Nouakchott, Mauritania: A tourist vehicle struck a decades-old land mine in Mauritania, killing a Mauritanian guide and seriously wounding two tourists from Qatar, security officials said.

About a dozen tourists from Qatar were travelling in a small convoy outside the village of Bir Mogrein, 1,400km north of the capital, Nouakchott, when the explosion occurred on Tuesday, a senior paramilitary police commander told The Associated Press on condition of anonymity.

The Mauritanian guide was killed instantly, and the two wounded were flown to Nouakchott for treatment aboard a Mauritanian military plane, the official said, declining to be identified because he is not authorised to speak to the press.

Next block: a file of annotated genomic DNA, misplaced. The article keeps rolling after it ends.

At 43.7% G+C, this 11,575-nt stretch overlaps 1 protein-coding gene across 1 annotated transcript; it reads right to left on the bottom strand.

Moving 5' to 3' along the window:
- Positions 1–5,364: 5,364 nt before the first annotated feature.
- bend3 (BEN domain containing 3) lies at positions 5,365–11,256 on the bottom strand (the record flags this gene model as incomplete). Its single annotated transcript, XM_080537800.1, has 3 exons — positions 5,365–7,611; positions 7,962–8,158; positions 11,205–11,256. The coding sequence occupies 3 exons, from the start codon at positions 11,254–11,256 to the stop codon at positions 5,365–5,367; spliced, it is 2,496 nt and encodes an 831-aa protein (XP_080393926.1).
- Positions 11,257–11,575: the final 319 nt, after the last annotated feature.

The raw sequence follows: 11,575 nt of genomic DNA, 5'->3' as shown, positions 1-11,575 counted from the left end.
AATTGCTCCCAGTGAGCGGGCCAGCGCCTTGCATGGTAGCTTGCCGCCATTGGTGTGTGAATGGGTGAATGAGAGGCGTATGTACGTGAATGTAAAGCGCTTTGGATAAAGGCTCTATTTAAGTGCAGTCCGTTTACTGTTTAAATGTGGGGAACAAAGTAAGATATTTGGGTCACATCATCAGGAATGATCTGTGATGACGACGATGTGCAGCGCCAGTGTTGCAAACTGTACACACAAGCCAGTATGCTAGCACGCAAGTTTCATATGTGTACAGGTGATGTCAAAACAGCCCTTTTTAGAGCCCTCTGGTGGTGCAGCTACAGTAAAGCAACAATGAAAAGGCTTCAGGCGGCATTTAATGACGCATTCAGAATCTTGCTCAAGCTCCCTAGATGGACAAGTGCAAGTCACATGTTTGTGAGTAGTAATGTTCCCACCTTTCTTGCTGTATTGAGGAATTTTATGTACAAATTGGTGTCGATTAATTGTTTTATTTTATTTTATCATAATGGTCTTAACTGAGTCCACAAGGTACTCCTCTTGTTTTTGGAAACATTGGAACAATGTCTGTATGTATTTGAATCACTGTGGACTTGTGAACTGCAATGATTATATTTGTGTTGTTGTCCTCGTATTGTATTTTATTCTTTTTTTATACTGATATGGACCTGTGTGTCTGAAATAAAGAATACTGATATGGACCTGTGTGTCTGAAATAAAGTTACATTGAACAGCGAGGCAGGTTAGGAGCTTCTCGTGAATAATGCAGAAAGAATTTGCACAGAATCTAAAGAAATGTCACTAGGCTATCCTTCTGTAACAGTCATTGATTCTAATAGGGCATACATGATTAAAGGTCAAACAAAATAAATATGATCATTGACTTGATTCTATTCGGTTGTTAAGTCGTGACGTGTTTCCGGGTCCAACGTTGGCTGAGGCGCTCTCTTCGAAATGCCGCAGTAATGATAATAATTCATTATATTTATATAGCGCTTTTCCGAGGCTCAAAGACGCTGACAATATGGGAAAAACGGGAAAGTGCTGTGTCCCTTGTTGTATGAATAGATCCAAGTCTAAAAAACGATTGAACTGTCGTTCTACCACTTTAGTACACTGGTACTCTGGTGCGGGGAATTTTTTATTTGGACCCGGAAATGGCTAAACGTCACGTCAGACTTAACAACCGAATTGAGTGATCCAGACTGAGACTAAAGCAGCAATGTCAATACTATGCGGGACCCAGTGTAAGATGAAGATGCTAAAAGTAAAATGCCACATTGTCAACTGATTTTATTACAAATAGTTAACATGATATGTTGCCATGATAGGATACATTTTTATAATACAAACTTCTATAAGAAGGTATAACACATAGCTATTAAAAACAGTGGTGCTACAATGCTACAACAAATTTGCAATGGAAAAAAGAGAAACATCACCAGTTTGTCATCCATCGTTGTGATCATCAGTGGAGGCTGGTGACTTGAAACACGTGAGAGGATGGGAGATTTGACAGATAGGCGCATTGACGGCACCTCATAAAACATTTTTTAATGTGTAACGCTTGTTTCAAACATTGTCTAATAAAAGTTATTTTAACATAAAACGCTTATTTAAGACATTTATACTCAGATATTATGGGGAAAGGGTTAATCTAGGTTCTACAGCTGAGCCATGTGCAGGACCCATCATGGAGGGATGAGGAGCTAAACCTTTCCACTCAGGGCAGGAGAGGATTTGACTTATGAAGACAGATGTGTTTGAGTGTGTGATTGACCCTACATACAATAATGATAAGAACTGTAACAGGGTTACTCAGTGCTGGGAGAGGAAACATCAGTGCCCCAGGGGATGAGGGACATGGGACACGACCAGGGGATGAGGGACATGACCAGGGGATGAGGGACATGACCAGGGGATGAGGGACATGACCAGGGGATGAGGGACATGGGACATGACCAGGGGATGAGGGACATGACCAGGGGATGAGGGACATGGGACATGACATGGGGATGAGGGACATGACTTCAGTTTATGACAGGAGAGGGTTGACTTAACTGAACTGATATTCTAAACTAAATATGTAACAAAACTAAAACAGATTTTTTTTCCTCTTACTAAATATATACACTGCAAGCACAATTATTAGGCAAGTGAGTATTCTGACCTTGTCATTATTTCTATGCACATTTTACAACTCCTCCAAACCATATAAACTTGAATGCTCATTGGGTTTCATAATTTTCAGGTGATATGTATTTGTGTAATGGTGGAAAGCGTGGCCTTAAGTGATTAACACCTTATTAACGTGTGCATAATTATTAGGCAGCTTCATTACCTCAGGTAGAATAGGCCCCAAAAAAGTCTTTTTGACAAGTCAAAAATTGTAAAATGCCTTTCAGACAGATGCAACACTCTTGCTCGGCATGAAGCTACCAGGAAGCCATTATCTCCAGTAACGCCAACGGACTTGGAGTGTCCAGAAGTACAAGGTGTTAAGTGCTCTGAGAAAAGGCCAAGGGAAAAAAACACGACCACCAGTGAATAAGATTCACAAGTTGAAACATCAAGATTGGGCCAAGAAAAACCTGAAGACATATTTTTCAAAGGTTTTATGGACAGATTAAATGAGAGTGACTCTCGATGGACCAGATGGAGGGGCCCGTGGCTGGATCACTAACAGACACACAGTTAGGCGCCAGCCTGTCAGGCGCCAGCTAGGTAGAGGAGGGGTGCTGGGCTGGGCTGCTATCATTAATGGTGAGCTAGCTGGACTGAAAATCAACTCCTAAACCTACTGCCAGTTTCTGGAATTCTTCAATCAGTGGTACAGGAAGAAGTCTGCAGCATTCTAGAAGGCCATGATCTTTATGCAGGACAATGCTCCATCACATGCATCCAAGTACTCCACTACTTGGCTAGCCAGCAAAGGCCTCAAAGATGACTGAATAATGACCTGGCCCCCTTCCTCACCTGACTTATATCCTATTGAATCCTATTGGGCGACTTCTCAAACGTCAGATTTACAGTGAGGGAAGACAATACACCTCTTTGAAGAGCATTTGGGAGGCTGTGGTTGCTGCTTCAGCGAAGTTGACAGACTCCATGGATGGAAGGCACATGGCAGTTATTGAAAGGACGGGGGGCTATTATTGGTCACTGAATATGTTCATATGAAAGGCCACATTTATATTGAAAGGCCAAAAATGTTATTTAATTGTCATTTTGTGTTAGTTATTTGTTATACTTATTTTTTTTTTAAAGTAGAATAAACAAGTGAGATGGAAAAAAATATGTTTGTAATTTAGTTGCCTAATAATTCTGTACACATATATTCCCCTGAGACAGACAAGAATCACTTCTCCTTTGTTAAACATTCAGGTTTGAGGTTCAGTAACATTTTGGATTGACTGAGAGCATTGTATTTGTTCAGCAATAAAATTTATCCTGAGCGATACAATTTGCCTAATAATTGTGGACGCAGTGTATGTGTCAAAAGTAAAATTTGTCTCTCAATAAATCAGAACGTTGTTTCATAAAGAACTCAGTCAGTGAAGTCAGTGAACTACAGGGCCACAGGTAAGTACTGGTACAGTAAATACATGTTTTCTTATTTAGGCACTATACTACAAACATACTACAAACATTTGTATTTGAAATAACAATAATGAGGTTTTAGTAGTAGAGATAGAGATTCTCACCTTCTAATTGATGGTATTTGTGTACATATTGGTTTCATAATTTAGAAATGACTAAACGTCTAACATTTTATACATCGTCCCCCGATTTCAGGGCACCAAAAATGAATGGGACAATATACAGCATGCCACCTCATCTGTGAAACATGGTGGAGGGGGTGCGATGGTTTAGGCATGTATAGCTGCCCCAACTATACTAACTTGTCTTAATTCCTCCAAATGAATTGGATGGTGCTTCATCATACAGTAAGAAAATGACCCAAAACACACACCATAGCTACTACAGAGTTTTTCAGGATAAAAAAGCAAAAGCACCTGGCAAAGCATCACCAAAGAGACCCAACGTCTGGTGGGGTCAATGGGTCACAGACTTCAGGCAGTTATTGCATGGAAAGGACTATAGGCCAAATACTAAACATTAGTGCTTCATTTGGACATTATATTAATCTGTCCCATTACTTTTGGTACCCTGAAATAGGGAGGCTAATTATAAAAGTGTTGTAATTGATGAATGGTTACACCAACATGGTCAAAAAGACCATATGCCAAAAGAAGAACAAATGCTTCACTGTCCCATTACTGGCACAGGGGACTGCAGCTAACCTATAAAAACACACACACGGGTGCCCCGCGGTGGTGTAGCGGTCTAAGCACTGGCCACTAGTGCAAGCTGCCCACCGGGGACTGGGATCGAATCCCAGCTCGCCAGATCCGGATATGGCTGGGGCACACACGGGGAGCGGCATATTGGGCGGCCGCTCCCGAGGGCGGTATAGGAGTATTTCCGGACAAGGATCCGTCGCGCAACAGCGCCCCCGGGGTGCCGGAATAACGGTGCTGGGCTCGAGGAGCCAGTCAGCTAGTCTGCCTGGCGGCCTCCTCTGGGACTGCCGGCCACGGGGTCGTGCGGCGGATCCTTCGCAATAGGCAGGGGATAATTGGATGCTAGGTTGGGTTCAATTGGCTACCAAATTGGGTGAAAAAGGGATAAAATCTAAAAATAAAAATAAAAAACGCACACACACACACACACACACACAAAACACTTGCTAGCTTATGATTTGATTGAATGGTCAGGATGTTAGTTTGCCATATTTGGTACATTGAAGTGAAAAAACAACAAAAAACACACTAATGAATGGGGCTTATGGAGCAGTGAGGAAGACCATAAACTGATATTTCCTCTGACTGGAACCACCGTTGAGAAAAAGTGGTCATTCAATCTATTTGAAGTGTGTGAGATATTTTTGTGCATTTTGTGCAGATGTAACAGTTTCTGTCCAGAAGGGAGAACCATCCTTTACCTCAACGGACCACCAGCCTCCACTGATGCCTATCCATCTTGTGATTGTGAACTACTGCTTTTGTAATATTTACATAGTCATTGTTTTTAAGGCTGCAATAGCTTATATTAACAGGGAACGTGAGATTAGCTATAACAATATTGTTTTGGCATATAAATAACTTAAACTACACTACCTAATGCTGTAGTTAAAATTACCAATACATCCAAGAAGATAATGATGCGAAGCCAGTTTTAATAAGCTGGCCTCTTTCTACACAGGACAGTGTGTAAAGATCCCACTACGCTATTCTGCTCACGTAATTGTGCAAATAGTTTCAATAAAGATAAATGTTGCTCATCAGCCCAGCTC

Another security official confirmed the incident.

The identity of the Qataris was unknown but one of the vehicles was carrying the son of the Qatari Emir, His Highness Shaikh Hamad Bin Khalifa Al Thani, the official said, adding the tourists were in the north for hunting.

Police officials said the mine was a relic of a decades-old conflict between Mauritania and neighbouring Western Sahara.

Meanwhile, a report quoting the Qatari embassy in Nouakchott said the tourists had returned home on Tuesday evening.

Spanish colonisers left Western Sahara in 1975, and Morocco and Mauritania split it. But war broke out the following year, with Morocco seizing Western Sahara after Mauritania pulled out in 1979.

Mauritanian authorities have destroyed thousands of anti-personnel mines, but civilians still die every year from unexploded ordnance still buried in the earth.